Sovereignty and Authenticity: Manchukuo and the East Asian Modern / Edition 320by Prasenjit Duara
Pub. Date: 04/15/2003
Publisher: Rowman & Littlefield Publishers, Inc.
Carved out of the Chinese northeast between 1932 and 1945 by the Japanese, Manchukuo is widely understood to have been the puppet of Japanese imperialism. While hardly disagreeing with that characterization, Duara (history and East Asian languages and civilizations, U. of Chicago) argues that the Japanese attempt to construct Manchukuo as a multinational state, the "national idea" of which reveals the way in which the framers sought to legitimize their project in the language of cultural authenticity. He seeks to understand Manchukuo as the site in which global and regional discourses were transformed for the purposes of one particular project of modernity. Annotation ©2003 Book News, Inc., Portland, OR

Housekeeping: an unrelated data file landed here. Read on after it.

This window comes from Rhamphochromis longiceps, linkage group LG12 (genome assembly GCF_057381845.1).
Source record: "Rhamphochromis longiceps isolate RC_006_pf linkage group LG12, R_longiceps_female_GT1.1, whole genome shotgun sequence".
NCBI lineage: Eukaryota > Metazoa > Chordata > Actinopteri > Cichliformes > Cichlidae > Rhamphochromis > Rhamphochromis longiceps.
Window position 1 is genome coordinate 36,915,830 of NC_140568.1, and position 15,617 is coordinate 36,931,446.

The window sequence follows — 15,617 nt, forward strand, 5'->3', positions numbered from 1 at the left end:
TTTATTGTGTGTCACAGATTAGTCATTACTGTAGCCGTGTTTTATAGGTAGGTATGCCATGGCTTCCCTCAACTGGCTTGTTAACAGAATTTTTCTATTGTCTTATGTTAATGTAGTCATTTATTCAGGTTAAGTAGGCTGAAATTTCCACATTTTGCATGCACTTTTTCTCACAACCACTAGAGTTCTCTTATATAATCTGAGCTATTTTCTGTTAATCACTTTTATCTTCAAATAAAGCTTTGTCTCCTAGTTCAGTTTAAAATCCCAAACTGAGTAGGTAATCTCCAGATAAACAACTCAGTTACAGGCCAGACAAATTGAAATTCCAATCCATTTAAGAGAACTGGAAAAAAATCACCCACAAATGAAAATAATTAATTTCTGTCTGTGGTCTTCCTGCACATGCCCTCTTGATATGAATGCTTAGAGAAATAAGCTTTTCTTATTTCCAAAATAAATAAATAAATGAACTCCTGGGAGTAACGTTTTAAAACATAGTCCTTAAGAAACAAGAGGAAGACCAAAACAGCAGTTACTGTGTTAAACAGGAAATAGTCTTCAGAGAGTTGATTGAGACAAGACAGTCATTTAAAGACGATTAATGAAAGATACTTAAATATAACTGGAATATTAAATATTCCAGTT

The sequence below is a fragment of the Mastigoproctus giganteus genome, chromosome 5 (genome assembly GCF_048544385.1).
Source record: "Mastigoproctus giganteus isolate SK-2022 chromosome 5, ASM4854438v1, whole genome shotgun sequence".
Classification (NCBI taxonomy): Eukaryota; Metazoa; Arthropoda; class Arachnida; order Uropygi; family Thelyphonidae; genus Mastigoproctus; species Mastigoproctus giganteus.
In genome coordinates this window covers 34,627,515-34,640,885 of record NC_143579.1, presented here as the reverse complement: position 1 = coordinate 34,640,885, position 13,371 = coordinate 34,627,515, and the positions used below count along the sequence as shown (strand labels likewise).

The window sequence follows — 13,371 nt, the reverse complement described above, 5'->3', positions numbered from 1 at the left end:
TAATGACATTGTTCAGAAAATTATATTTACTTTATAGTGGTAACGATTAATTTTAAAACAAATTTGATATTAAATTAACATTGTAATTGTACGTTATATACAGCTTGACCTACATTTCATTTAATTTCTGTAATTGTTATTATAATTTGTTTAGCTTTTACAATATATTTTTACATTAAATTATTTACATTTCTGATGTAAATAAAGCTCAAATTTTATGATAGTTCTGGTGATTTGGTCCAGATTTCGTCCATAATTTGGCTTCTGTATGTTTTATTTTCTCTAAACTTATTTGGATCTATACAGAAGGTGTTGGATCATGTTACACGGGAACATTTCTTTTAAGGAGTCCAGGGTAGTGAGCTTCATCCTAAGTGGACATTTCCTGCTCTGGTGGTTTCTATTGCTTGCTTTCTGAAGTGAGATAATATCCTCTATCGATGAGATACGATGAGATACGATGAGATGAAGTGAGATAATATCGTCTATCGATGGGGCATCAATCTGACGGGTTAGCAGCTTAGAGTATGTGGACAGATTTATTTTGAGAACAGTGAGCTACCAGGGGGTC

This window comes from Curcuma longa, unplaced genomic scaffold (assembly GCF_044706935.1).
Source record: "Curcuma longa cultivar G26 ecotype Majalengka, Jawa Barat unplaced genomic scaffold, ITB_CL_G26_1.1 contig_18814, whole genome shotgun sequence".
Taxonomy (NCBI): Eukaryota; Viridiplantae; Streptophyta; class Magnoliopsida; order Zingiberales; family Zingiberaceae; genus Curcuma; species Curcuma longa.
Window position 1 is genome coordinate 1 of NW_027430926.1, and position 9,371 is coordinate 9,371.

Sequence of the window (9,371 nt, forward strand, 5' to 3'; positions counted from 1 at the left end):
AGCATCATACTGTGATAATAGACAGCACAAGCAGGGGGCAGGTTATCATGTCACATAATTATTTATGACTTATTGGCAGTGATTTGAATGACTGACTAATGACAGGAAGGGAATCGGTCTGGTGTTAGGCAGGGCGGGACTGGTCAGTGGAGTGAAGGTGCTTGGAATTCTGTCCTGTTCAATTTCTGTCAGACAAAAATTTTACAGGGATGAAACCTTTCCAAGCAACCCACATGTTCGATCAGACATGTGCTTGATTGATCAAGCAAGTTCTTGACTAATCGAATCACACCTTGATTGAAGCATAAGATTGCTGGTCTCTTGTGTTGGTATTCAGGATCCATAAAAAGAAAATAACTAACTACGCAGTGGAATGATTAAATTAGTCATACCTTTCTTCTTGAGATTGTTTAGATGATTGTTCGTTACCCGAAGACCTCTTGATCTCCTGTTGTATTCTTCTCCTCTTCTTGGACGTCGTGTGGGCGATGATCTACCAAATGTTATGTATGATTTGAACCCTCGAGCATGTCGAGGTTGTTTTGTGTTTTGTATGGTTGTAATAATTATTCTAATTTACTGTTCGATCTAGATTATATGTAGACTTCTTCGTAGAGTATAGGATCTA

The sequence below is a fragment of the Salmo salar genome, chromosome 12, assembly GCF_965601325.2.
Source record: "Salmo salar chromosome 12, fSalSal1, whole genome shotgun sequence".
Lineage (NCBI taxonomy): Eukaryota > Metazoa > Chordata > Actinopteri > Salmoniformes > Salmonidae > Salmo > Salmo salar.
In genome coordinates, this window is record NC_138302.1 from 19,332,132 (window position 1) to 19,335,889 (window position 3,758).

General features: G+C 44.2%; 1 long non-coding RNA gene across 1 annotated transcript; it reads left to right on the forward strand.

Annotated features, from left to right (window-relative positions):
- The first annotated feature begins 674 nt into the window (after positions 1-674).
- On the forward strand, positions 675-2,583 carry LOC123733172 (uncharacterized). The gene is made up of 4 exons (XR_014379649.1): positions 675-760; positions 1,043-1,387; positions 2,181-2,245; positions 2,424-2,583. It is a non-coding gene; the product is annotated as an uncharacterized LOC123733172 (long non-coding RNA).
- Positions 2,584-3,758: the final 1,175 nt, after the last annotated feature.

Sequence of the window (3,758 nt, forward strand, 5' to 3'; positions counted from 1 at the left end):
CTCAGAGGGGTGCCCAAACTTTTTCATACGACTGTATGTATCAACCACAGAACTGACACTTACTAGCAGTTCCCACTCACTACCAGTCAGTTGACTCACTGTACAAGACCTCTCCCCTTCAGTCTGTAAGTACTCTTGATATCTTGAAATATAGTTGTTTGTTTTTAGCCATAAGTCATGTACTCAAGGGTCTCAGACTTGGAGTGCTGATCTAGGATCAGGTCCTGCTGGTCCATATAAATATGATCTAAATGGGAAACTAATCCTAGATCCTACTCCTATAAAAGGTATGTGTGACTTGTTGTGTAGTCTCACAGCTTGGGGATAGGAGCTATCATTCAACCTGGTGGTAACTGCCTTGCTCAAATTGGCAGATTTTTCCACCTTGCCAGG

Table of ContentsChapter 1 Introduction Part 2 Comparative and Historical Perspectives Chapter 1 3 Imperialism and Nationalism in the Twentieth Century Chapter 2 4 Manchukuo: A Historical Overview Part 5 Civilization and Sovereignty Chapter 3 6 Asianinsm and the New Discourse of Civilization Chapter 4 7 Embodying Civilization: Women and the Figure of Tradition within Modernity Part 8 The Authenticity of Spaces Chapter 5 10 Imperial Nationalism and the Frontier Chapter 6 11 Local Worlds: The Politics and Poetics of the Native Place Chapter 12 Conclusion Chapter 13 Glossary of Chinese Terms Chapter 14 Glossary of Japanese Terms
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